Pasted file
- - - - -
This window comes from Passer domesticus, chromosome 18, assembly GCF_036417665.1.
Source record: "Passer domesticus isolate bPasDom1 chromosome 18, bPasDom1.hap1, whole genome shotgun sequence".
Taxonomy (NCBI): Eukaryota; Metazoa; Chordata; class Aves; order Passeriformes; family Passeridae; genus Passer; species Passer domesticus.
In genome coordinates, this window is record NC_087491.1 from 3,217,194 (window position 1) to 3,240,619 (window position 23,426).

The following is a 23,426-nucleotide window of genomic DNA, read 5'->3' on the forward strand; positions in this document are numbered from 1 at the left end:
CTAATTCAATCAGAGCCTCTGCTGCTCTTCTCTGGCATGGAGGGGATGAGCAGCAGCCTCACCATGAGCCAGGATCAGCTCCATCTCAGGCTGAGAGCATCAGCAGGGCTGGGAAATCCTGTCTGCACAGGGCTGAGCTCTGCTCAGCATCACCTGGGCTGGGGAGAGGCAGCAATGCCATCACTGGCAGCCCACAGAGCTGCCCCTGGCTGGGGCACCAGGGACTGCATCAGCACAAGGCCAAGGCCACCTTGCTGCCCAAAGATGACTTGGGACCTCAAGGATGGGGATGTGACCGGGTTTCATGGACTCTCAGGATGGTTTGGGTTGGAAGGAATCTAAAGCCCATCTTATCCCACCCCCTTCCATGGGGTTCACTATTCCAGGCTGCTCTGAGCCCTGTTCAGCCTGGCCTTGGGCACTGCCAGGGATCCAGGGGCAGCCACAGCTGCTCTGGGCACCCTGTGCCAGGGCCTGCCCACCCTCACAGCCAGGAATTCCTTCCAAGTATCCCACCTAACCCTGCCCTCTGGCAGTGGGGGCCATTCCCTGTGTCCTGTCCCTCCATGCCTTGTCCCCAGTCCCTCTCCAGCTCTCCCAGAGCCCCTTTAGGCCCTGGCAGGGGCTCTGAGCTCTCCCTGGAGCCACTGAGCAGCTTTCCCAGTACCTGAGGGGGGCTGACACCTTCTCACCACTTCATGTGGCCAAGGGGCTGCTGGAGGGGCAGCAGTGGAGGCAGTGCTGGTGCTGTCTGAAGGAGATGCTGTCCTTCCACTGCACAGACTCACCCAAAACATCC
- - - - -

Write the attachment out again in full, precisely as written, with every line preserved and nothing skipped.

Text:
This window comes from Passer domesticus, chromosome 18, assembly GCF_036417665.1.
Source record: "Passer domesticus isolate bPasDom1 chromosome 18, bPasDom1.hap1, whole genome shotgun sequence".
Taxonomy (NCBI): Eukaryota; Metazoa; Chordata; class Aves; order Passeriformes; family Passeridae; genus Passer; species Passer domesticus.
In genome coordinates, this window is record NC_087491.1 from 3,217,194 (window position 1) to 3,240,619 (window position 23,426).

The following is a 23,426-nucleotide window of genomic DNA, read 5'->3' on the forward strand; positions in this document are numbered from 1 at the left end:
CTAATTCAATCAGAGCCTCTGCTGCTCTTCTCTGGCATGGAGGGGATGAGCAGCAGCCTCACCATGAGCCAGGATCAGCTCCATCTCAGGCTGAGAGCATCAGCAGGGCTGGGAAATCCTGTCTGCACAGGGCTGAGCTCTGCTCAGCATCACCTGGGCTGGGGAGAGGCAGCAATGCCATCACTGGCAGCCCACAGAGCTGCCCCTGGCTGGGGCACCAGGGACTGCATCAGCACAAGGCCAAGGCCACCTTGCTGCCCAAAGATGACTTGGGACCTCAAGGATGGGGATGTGACCGGGTTTCATGGACTCTCAGGATGGTTTGGGTTGGAAGGAATCTAAAGCCCATCTTATCCCACCCCCTTCCATGGGGTTCACTATTCCAGGCTGCTCTGAGCCCTGTTCAGCCTGGCCTTGGGCACTGCCAGGGATCCAGGGGCAGCCACAGCTGCTCTGGGCACCCTGTGCCAGGGCCTGCCCACCCTCACAGCCAGGAATTCCTTCCAAGTATCCCACCTAACCCTGCCCTCTGGCAGTGGGGGCCATTCCCTGTGTCCTGTCCCTCCATGCCTTGTCCCCAGTCCCTCTCCAGCTCTCCCAGAGCCCCTTTAGGCCCTGGCAGGGGCTCTGAGCTCTCCCTGGAGCCACTGAGCAGCTTTCCCAGTACCTGAGGGGGGCTGACACCTTCTCACCACTTCATGTGGCCAAGGGGCTGCTGGAGGGGCAGCAGTGGAGGCAGTGCTGGTGCTGTCTGAAGGAGATGCTGTCCTTCCACTGCACAGACTCACCCAAAACATCC